Rampalliwar et al. (2016) 40 n/a3 n/a Simulated Laughter Yoga 6 360 124.4 ± 5.25 82.44 ± 2.96 122.9 ± 4.29 76.78 ± 3.57
Yun et al. (2015) b 50 n/a4 46 Spontaneous Clown intervention 1 60 114.00 ± 8.79 75.13 ± 7.74 112.17 ± 6.51  72.83 ± 7.19 115.30 ± 8.97 71.74 ± 8.11 118.37 ± 9.28 75.75 ± 5.83
Nagoor and Dudekula (2015) 100 n/a5 35 Simulated Laughter therapy 10 n/a 125.37 ± 6.09 79.49 ± 8.29 119.7 ± 5.62 73.56 ± 8.73
Berger et al. (2014) b 42 37.6 ± 7.3  40 Spontaneous Children were given toys and the parents and children were given colorful costumes 1 71 126.3 ± 11.7  81.3 ± 8.7 122.7 ± 11.4 80.9 ± 8.7 125.2 ± 18.4 79.3 ± 12.6 122.9 ± 16.2 79.2 ± 10.9
Krebs et al. (2014) 41 52.5 ± n/a n/a  Simulated Laughter therapy 10 600 133.15 ± 18.94 87.75 ± 12.86 120.65 ± 14.79 81.42 ± 10.9
Chang et al. (2013) 67 n/a6 33 Simulated Laughter therapy 8 360 124.34 ± 24.25 78.22 ± 11.1 119.91 ± 14.03 80.22 ± 8.21 112.87 ± 11.97 78.94 ± 8.14 113.19 ± 17.55 76.19 ± 12.29
Sugawara et al. (2010) 17 26 ± 1 5 Spontaneous Watched comedy videos 1 30 112 ± 2 59 ± 2 110 ± 2 58 ± 2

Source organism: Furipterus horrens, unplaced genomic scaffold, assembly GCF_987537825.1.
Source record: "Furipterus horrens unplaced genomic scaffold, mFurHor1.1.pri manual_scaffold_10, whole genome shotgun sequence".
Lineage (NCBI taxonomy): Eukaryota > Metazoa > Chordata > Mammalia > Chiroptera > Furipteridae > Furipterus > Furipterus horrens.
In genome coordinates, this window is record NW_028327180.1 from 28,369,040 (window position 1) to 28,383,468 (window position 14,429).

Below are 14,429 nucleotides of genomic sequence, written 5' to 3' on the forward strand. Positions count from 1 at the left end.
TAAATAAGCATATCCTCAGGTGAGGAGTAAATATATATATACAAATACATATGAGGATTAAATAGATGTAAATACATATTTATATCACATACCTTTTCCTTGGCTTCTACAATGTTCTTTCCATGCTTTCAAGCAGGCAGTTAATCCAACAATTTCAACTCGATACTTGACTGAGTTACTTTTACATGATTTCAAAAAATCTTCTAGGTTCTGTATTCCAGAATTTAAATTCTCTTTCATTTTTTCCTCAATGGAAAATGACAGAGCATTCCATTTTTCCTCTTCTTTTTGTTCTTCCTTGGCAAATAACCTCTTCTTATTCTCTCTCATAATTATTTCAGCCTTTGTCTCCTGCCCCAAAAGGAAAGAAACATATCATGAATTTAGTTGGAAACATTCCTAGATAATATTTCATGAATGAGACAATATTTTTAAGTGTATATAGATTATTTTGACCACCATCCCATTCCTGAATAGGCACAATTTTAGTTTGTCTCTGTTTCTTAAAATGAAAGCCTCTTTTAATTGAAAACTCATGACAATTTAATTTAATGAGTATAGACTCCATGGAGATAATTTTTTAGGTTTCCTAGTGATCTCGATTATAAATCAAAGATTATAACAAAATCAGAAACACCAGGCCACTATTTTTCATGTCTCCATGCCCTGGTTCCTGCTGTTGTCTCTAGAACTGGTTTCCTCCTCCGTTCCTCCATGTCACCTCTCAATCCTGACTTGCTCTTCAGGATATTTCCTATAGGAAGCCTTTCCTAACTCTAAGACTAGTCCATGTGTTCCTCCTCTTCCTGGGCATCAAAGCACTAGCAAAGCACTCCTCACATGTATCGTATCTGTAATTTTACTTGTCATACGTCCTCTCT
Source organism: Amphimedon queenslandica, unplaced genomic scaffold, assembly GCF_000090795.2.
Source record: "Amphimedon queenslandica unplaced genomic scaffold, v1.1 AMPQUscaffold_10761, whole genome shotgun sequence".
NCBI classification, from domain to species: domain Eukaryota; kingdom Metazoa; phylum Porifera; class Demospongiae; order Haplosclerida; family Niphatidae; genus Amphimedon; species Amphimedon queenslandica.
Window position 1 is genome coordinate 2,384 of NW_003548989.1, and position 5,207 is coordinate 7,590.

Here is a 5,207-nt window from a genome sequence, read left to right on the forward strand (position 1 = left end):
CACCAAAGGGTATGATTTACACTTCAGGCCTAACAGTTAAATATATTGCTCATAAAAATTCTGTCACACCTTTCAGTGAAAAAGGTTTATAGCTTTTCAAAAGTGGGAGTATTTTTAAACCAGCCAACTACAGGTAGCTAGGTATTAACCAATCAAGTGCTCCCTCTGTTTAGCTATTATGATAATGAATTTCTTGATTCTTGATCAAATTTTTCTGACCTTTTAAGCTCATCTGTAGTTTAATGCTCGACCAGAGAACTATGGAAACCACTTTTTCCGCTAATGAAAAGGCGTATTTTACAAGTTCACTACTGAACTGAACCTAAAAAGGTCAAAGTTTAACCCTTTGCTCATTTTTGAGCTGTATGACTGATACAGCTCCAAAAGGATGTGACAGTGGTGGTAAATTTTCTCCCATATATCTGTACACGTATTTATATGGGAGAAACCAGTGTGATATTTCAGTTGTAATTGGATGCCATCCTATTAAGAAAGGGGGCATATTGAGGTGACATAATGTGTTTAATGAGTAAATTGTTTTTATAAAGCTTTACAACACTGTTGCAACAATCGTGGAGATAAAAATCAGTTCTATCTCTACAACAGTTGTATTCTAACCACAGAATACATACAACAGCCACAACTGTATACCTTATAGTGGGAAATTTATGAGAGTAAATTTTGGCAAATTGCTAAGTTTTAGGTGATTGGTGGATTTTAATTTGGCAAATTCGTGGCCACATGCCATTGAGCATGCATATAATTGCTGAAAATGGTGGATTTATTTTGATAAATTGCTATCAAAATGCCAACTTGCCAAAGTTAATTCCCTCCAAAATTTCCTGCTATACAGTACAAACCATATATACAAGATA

Rizzolo et al. (2009) 22 26 ± n/a 19 Spontaneous Watched comedy videos 3 90 113.95 ± 10.03 70.05 ± 7.72 110.45 ± 12.08 65.09 ± 8.83
Kanji et al. (2006) 61 n/a7 57 Spontaneous Participants were given laughter-inducing commands 8 160 116.5 ± 11.1 75.8 ± 11.6 110.2 ± 12.2 74.4 ± 11.7 110.1 ± 15.5 73.8 ± 12.3 112.6 ± 12.9 73.7 ± 10.2
Boone et al. (2000) 8 22 ± 0.5 4 Spontaneous Watched comedy videos 1 5 118 ± 4 78 ± 6 120 ± 6 80 ± 6
Mixed Ellis et al. (2017) 28 84 ± n/a 23 Simulated Laughter yoga 6 180 137.5 ± 21.4 n/a 133.4 ± 18.1 n/a
Alcântara et al. (2016) 41 7.6 ± 2.7 15 Spontaneous Comedic performances, magic tricks, juggling, singing and soap bubbles 1 20 112.2 ± 13 71 ± 11.7 116.7 ± 14.9 75 ± 16.7
Yu and Kim (2009) 36 E = 20.9 ± 1.2; C = 21.7 ± 1.5 0 Simulated Laughter therapy 3 180 n/a n/a 132 ± 17.85 84.71 ± 10.2 n/a n/a 121.11 ± 11.49 77.37 ± 10.12